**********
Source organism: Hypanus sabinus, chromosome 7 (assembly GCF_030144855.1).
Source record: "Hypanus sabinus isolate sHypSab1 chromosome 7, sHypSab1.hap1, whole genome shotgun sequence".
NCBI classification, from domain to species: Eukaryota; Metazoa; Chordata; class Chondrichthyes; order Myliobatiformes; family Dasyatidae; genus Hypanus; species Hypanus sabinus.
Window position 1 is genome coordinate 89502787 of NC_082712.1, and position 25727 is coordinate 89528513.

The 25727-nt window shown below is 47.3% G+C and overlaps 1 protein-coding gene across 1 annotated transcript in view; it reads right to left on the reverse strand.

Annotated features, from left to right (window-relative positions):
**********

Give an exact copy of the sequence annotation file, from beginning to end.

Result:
Source organism: Hypanus sabinus, chromosome 7 (assembly GCF_030144855.1).
Source record: "Hypanus sabinus isolate sHypSab1 chromosome 7, sHypSab1.hap1, whole genome shotgun sequence".
NCBI classification, from domain to species: Eukaryota; Metazoa; Chordata; class Chondrichthyes; order Myliobatiformes; family Dasyatidae; genus Hypanus; species Hypanus sabinus.
Window position 1 is genome coordinate 89502787 of NC_082712.1, and position 25727 is coordinate 89528513.

The 25727-nt window shown below is 47.3% G+C and overlaps 1 protein-coding gene across 1 annotated transcript in view; it reads right to left on the reverse strand.

Annotated features, from left to right (window-relative positions):